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  • 1
    ISSN: 1573-6776
    Source: Springer Online Journal Archives 1860-2000
    Topics: Process Engineering, Biotechnology, Nutrition Technology
    Notes: Abstract Mitochondrially bound hexokinases are often found in cells exhibiting high rates of glycolysis. These enzymes have kinetic and regulatory properties that differ from cytosolic hexokinases. In this work, we present preliminary findings for a mitochondrially bound hexokinase in a murine hybridoma that is relatively insensitive to glucose-6-phosphate inhibition when compared to the cytosolic hexokinase. Additional regulatory data on the effects of glucose-1,6-diphosphate and adenosine diphosphate on both the mitochondrial and cytosolic forms of this enzyme are also presented.
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  • 2
    ISSN: 1573-6776
    Source: Springer Online Journal Archives 1860-2000
    Topics: Process Engineering, Biotechnology, Nutrition Technology
    Notes: Abstract The enzyme alkaline phosphatase, EC 3. 1. 3. 1, was found to be active in a supercritical carbo dioxide solvent system. A batch reaction of disodium p-nitrophenyl phosphate with a 0.1 vol. % water solution in supercritical CO2 at 100 atm and 35°C produced p-nitrophenol when catalyzed by alkaline phosphatase.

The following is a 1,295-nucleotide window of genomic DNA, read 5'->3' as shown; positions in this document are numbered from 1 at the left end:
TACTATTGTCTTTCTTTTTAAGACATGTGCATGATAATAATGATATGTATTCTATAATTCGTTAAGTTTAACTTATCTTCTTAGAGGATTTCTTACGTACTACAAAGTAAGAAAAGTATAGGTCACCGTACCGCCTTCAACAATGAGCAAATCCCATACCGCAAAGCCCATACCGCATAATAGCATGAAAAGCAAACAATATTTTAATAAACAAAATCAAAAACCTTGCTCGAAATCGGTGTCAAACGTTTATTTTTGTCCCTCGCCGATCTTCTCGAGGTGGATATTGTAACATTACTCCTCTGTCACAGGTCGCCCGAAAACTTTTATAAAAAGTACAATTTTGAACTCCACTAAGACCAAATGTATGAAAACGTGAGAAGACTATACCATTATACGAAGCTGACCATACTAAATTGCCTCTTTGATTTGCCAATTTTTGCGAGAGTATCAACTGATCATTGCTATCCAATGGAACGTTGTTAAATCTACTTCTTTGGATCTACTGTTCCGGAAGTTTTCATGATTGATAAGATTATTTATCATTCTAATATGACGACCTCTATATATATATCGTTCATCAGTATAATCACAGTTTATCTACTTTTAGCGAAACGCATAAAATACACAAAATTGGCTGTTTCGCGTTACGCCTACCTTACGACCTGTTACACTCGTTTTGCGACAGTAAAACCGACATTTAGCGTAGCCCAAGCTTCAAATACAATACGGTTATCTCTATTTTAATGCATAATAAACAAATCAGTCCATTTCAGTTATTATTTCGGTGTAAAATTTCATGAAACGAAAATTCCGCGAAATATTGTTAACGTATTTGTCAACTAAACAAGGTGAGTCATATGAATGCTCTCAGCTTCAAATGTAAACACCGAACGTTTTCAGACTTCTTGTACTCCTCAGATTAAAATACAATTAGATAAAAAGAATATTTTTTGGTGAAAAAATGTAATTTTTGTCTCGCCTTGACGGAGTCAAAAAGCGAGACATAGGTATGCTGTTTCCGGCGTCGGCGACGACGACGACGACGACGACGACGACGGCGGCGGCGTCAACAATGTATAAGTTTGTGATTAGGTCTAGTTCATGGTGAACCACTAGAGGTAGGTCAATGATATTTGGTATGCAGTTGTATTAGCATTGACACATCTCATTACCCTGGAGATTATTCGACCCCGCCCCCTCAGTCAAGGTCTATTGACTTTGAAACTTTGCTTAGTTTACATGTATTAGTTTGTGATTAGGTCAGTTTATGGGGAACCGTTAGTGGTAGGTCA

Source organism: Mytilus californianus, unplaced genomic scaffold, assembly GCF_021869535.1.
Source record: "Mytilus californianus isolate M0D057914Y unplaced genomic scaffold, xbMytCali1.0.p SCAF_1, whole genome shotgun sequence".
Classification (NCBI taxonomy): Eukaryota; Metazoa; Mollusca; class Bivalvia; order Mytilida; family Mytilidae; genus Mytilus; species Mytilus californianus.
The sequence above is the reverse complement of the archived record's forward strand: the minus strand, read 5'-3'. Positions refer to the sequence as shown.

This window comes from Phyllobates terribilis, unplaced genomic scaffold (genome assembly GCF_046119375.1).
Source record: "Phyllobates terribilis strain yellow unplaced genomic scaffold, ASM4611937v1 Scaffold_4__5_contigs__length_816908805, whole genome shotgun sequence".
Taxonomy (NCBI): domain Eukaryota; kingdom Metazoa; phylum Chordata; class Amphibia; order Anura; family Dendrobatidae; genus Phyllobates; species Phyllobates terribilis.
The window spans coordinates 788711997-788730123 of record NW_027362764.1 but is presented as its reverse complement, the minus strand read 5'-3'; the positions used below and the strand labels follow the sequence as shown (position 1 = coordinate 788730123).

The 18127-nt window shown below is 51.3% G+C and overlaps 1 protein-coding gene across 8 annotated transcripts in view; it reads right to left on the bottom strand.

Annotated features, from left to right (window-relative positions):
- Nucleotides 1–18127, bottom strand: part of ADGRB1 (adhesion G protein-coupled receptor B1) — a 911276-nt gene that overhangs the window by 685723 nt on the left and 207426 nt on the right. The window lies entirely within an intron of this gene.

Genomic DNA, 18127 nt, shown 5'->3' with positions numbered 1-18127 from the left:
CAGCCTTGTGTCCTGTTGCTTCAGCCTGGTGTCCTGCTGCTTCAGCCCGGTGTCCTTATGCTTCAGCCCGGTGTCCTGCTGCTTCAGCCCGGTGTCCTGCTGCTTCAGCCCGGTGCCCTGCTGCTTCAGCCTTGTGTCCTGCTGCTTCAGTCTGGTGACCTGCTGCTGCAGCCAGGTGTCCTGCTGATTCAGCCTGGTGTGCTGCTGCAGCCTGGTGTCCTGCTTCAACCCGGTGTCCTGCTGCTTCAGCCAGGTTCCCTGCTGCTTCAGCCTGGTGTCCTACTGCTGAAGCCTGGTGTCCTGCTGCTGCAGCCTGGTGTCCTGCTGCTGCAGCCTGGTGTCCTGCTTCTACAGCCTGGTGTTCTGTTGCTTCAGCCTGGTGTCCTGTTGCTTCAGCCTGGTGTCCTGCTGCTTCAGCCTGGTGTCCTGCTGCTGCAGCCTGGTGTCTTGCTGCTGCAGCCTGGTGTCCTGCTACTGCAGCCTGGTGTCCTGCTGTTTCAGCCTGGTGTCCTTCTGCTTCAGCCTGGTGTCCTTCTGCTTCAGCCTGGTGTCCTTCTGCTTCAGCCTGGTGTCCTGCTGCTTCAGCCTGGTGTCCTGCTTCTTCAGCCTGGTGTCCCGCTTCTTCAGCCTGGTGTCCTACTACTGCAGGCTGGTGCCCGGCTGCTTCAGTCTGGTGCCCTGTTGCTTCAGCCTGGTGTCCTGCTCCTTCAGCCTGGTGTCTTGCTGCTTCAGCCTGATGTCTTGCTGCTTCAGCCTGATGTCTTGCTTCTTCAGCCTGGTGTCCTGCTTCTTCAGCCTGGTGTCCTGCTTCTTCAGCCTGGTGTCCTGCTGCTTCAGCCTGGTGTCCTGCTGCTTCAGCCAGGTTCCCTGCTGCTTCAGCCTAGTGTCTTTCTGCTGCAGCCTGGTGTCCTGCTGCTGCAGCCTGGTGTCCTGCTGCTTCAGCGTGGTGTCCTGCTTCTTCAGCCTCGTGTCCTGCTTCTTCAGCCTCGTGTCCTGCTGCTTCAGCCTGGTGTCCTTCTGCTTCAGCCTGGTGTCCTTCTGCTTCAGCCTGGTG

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  • 3
    ISSN: 1573-6776
    Source: Springer Online Journal Archives 1860-2000
    Topics: Process Engineering, Biotechnology, Nutrition Technology
    Notes: Summary A continuous stirred tank reactor (CSTR) with cell recycle was used to produce lactic acid from glucose usingLactobacillus delbreuckii NRRLB445. A volumetric productivity of 76 gm/1-h was obtained with an effluent concentration of 35 gm/1 lactic acid and a residual glucose concentration of less than 0.02 gm/l.
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  • 4
    Electronic Resource
    Electronic Resource
    Berlin : Wiley-Blackwell
    Acta Biotechnologica 1 (1981), S. 351-364 
    ISSN: 0138-4988
    Keywords: Life Sciences ; Life Sciences (general)
    Source: Wiley InterScience Backfile Collection 1832-2000
    Topics: Process Engineering, Biotechnology, Nutrition Technology